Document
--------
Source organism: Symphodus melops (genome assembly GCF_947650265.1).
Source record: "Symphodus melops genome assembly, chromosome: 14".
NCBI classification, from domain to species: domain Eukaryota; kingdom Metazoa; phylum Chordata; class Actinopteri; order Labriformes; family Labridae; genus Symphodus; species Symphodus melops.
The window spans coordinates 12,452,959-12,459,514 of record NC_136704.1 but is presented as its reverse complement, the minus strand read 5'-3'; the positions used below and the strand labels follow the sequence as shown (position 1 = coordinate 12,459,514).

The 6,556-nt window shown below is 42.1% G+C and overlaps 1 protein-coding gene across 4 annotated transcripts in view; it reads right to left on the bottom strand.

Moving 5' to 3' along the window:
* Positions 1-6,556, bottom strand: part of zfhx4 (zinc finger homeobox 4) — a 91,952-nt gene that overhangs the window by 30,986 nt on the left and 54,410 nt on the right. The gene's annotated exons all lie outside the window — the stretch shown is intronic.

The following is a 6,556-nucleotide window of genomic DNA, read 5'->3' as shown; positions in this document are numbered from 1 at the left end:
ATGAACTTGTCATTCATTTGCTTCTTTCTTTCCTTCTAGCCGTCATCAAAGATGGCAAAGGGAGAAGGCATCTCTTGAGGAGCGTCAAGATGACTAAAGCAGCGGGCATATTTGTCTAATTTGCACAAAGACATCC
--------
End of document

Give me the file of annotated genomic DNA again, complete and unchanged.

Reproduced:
Source organism: Symphodus melops (genome assembly GCF_947650265.1).
Source record: "Symphodus melops genome assembly, chromosome: 14".
NCBI classification, from domain to species: domain Eukaryota; kingdom Metazoa; phylum Chordata; class Actinopteri; order Labriformes; family Labridae; genus Symphodus; species Symphodus melops.
The window spans coordinates 12,452,959-12,459,514 of record NC_136704.1 but is presented as its reverse complement, the minus strand read 5'-3'; the positions used below and the strand labels follow the sequence as shown (position 1 = coordinate 12,459,514).

The 6,556-nt window shown below is 42.1% G+C and overlaps 1 protein-coding gene across 4 annotated transcripts in view; it reads right to left on the bottom strand.

Moving 5' to 3' along the window:
* Positions 1-6,556, bottom strand: part of zfhx4 (zinc finger homeobox 4) — a 91,952-nt gene that overhangs the window by 30,986 nt on the left and 54,410 nt on the right. The gene's annotated exons all lie outside the window — the stretch shown is intronic.

The following is a 6,556-nucleotide window of genomic DNA, read 5'->3' as shown; positions in this document are numbered from 1 at the left end:
ATGAACTTGTCATTCATTTGCTTCTTTCTTTCCTTCTAGCCGTCATCAAAGATGGCAAAGGGAGAAGGCATCTCTTGAGGAGCGTCAAGATGACTAAAGCAGCGGGCATATTTGTCTAATTTGCACAAAGACATCC